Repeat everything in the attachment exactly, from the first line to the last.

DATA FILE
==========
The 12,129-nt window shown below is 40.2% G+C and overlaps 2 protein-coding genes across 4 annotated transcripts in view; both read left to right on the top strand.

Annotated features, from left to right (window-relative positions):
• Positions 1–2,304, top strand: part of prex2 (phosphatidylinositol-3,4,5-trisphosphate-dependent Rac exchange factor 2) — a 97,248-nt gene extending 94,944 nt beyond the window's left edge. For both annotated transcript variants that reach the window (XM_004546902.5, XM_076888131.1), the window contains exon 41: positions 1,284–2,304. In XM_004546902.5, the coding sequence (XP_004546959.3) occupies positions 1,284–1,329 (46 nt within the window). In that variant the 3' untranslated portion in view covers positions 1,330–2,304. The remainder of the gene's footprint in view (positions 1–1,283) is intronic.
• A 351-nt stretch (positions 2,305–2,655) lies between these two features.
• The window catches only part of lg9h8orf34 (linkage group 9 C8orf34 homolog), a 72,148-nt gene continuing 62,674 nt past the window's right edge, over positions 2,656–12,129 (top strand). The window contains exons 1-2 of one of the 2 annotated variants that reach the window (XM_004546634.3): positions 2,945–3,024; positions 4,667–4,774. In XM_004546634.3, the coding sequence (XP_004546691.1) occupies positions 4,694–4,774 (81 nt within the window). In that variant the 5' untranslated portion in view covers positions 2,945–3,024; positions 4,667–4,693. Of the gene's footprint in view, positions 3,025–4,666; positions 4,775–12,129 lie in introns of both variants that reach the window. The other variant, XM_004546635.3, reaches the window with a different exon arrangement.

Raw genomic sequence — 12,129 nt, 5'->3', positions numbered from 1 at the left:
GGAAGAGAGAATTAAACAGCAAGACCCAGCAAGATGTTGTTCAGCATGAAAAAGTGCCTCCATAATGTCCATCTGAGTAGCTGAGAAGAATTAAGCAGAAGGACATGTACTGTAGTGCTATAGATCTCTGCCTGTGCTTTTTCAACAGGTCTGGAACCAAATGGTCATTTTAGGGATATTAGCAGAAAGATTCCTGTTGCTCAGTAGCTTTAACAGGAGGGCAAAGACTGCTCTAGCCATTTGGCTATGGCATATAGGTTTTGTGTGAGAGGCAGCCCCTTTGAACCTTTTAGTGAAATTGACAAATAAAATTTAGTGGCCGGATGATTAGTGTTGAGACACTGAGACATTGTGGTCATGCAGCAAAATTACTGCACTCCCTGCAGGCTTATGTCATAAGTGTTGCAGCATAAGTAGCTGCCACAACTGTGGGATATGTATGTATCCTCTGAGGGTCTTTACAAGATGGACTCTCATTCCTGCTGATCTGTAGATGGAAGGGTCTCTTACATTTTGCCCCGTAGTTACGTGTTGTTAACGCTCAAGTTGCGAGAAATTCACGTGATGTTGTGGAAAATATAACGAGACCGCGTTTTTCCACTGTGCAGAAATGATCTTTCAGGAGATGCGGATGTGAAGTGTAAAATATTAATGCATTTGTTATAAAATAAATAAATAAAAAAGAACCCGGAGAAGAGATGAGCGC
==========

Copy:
The 12,129-nt window shown below is 40.2% G+C and overlaps 2 protein-coding genes across 4 annotated transcripts in view; both read left to right on the top strand.

Annotated features, from left to right (window-relative positions):
• Positions 1–2,304, top strand: part of prex2 (phosphatidylinositol-3,4,5-trisphosphate-dependent Rac exchange factor 2) — a 97,248-nt gene extending 94,944 nt beyond the window's left edge. For both annotated transcript variants that reach the window (XM_004546902.5, XM_076888131.1), the window contains exon 41: positions 1,284–2,304. In XM_004546902.5, the coding sequence (XP_004546959.3) occupies positions 1,284–1,329 (46 nt within the window). In that variant the 3' untranslated portion in view covers positions 1,330–2,304. The remainder of the gene's footprint in view (positions 1–1,283) is intronic.
• A 351-nt stretch (positions 2,305–2,655) lies between these two features.
• The window catches only part of lg9h8orf34 (linkage group 9 C8orf34 homolog), a 72,148-nt gene continuing 62,674 nt past the window's right edge, over positions 2,656–12,129 (top strand). The window contains exons 1-2 of one of the 2 annotated variants that reach the window (XM_004546634.3): positions 2,945–3,024; positions 4,667–4,774. In XM_004546634.3, the coding sequence (XP_004546691.1) occupies positions 4,694–4,774 (81 nt within the window). In that variant the 5' untranslated portion in view covers positions 2,945–3,024; positions 4,667–4,693. Of the gene's footprint in view, positions 3,025–4,666; positions 4,775–12,129 lie in introns of both variants that reach the window. The other variant, XM_004546635.3, reaches the window with a different exon arrangement.

Raw genomic sequence — 12,129 nt, 5'->3', positions numbered from 1 at the left:
GGAAGAGAGAATTAAACAGCAAGACCCAGCAAGATGTTGTTCAGCATGAAAAAGTGCCTCCATAATGTCCATCTGAGTAGCTGAGAAGAATTAAGCAGAAGGACATGTACTGTAGTGCTATAGATCTCTGCCTGTGCTTTTTCAACAGGTCTGGAACCAAATGGTCATTTTAGGGATATTAGCAGAAAGATTCCTGTTGCTCAGTAGCTTTAACAGGAGGGCAAAGACTGCTCTAGCCATTTGGCTATGGCATATAGGTTTTGTGTGAGAGGCAGCCCCTTTGAACCTTTTAGTGAAATTGACAAATAAAATTTAGTGGCCGGATGATTAGTGTTGAGACACTGAGACATTGTGGTCATGCAGCAAAATTACTGCACTCCCTGCAGGCTTATGTCATAAGTGTTGCAGCATAAGTAGCTGCCACAACTGTGGGATATGTATGTATCCTCTGAGGGTCTTTACAAGATGGACTCTCATTCCTGCTGATCTGTAGATGGAAGGGTCTCTTACATTTTGCCCCGTAGTTACGTGTTGTTAACGCTCAAGTTGCGAGAAATTCACGTGATGTTGTGGAAAATATAACGAGACCGCGTTTTTCCACTGTGCAGAAATGATCTTTCAGGAGATGCGGATGTGAAGTGTAAAATATTAATGCATTTGTTATAAAATAAATAAATAAAAAAGAACCCGGAGAAGAGATGAGCGC